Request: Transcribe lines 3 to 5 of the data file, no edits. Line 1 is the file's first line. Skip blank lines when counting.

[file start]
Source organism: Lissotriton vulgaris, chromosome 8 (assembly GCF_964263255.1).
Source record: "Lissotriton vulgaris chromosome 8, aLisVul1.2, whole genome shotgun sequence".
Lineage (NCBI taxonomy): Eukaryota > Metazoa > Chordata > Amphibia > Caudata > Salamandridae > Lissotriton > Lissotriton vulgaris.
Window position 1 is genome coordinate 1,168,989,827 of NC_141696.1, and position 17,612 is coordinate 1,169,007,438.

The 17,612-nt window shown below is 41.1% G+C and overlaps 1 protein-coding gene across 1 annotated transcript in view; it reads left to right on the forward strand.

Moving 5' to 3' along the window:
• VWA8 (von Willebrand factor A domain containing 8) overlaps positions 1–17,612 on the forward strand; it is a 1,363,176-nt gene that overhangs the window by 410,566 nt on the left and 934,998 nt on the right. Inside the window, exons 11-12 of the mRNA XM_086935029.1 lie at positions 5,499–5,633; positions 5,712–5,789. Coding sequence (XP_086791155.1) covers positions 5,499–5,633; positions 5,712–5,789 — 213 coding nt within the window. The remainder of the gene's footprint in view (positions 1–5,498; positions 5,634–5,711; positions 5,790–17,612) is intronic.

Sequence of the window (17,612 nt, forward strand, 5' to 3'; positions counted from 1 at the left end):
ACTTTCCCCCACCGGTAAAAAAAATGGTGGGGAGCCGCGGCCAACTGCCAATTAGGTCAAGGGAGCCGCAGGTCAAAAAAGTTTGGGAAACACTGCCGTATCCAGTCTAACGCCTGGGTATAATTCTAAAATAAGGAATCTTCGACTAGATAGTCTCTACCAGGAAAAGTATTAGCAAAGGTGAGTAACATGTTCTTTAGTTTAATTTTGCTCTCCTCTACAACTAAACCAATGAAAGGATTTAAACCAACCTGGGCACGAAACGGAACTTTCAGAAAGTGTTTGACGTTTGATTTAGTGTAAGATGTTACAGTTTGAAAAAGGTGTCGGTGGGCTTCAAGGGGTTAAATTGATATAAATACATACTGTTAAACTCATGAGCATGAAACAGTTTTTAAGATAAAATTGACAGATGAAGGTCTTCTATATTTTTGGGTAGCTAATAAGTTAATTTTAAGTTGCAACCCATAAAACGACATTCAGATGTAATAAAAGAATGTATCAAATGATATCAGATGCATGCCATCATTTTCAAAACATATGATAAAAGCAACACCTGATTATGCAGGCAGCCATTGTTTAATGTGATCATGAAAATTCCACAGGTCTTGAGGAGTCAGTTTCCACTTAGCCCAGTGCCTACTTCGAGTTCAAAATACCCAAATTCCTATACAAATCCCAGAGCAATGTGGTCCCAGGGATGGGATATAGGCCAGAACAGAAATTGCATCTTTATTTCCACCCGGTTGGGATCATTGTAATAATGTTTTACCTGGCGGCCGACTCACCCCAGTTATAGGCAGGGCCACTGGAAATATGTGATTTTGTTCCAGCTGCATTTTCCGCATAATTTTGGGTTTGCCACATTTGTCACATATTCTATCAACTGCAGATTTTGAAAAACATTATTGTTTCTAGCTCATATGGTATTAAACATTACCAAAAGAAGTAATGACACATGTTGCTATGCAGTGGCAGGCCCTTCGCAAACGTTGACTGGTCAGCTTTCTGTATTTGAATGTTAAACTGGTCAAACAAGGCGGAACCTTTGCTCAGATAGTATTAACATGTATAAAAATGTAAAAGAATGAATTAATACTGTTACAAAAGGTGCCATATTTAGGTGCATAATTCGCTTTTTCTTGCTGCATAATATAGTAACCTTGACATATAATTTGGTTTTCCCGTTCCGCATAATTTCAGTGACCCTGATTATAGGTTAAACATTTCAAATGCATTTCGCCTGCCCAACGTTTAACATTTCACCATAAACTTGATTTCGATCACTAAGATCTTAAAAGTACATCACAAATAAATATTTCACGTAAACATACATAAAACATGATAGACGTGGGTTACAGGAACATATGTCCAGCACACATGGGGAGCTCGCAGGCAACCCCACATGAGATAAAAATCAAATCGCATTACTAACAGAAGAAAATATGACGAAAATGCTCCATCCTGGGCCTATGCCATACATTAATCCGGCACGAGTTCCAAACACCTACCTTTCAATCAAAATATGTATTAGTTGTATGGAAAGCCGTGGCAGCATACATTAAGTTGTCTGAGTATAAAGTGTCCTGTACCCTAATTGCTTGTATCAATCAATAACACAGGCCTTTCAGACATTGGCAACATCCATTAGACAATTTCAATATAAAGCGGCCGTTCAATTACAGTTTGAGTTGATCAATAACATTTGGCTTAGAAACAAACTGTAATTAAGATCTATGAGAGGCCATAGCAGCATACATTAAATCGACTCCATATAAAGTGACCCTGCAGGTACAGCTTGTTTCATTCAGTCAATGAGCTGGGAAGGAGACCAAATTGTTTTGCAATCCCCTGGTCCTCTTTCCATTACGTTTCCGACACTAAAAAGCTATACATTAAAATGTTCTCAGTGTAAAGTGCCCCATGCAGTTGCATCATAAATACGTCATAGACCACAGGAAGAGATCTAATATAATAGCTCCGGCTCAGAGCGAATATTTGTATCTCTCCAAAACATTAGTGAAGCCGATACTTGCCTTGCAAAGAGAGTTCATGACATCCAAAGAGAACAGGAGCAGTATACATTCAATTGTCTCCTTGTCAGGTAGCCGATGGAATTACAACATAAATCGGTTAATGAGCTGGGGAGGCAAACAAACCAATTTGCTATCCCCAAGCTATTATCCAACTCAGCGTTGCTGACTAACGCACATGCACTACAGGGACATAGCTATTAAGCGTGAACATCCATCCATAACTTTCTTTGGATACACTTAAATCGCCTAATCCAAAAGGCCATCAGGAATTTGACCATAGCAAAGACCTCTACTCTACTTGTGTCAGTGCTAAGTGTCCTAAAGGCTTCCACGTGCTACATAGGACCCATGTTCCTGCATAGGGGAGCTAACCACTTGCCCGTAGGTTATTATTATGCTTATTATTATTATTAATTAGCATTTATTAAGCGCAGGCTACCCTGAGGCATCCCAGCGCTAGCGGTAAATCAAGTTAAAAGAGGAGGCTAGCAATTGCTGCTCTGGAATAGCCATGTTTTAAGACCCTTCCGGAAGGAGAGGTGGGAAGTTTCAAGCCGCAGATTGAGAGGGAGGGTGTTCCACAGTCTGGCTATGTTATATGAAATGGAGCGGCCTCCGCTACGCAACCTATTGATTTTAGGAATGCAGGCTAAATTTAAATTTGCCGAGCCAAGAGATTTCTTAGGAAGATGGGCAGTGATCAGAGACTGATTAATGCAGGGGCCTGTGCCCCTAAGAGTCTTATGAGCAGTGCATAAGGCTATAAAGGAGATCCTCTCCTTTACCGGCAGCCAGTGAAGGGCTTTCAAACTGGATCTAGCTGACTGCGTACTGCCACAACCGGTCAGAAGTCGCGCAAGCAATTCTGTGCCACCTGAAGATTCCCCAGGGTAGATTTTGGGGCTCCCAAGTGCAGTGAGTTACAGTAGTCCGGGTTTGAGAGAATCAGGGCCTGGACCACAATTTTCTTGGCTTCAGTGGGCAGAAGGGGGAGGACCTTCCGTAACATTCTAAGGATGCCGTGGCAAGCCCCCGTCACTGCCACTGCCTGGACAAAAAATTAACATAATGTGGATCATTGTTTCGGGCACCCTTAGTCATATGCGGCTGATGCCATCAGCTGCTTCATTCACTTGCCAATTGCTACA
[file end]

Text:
Lineage (NCBI taxonomy): Eukaryota > Metazoa > Chordata > Amphibia > Caudata > Salamandridae > Lissotriton > Lissotriton vulgaris.
Window position 1 is genome coordinate 1,168,989,827 of NC_141696.1, and position 17,612 is coordinate 1,169,007,438.

The 17,612-nt window shown below is 41.1% G+C and overlaps 1 protein-coding gene across 1 annotated transcript in view; it reads left to right on the forward strand.